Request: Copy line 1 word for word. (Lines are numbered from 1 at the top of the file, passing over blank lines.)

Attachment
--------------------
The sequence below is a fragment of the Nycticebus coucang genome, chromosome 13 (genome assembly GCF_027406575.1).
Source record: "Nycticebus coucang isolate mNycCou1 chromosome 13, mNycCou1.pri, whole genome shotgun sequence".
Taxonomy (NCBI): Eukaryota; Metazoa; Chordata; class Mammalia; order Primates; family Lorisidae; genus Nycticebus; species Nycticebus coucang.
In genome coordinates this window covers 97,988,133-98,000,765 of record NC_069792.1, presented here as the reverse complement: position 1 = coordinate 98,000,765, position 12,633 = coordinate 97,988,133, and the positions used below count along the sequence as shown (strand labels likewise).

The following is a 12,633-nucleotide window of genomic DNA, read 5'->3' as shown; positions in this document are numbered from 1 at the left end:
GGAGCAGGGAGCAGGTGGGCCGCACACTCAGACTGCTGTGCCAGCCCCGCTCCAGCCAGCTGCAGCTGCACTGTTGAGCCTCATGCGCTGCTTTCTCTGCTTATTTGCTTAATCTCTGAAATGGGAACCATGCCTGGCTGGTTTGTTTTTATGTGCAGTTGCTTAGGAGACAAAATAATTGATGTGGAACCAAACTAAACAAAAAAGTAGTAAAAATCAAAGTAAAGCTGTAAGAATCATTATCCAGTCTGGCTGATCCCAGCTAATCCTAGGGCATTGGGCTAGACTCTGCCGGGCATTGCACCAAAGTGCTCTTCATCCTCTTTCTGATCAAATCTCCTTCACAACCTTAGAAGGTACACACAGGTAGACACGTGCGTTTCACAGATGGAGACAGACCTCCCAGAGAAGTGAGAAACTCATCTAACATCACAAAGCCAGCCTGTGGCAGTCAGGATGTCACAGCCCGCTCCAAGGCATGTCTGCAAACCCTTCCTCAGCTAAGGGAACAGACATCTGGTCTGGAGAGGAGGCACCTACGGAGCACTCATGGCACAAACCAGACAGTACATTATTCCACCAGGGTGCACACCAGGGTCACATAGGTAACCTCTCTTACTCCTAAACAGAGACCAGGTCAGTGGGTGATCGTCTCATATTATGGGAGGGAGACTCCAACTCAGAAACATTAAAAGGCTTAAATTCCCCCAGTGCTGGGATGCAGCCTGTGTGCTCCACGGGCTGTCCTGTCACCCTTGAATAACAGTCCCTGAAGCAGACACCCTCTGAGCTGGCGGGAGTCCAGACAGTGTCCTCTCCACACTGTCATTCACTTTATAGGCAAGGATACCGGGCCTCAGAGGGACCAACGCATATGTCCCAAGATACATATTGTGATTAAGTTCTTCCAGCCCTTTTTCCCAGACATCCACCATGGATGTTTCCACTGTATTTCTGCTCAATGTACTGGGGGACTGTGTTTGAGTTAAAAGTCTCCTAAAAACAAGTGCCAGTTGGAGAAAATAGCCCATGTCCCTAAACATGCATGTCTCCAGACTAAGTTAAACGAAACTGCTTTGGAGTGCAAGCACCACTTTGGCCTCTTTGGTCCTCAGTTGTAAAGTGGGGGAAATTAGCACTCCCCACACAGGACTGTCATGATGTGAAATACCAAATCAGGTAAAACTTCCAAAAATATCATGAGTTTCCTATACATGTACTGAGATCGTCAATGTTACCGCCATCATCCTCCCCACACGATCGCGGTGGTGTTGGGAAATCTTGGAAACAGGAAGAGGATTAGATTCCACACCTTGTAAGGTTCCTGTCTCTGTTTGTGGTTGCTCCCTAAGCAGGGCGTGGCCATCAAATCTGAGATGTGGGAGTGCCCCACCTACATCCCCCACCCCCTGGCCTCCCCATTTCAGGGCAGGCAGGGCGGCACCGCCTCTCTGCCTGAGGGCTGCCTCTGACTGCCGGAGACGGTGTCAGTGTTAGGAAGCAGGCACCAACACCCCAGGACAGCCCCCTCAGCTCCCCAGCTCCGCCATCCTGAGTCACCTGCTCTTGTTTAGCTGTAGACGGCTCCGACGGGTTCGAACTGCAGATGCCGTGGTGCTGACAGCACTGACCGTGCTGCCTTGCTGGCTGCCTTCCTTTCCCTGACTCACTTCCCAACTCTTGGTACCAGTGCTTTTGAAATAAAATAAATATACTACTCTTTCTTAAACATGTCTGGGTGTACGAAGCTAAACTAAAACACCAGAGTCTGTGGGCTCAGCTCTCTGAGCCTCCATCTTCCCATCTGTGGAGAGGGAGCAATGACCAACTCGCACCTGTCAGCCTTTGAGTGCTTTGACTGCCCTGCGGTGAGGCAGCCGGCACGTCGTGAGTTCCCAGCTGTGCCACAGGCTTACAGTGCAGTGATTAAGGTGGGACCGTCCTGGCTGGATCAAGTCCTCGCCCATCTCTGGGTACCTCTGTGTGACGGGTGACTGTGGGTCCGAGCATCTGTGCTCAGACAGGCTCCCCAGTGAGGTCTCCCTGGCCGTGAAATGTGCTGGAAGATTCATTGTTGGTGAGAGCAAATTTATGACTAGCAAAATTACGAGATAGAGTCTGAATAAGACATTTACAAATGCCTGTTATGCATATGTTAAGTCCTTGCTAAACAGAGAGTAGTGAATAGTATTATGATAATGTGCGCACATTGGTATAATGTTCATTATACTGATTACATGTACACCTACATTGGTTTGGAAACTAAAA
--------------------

The sequence below is a fragment of the Nycticebus coucang genome, chromosome 13 (genome assembly GCF_027406575.1).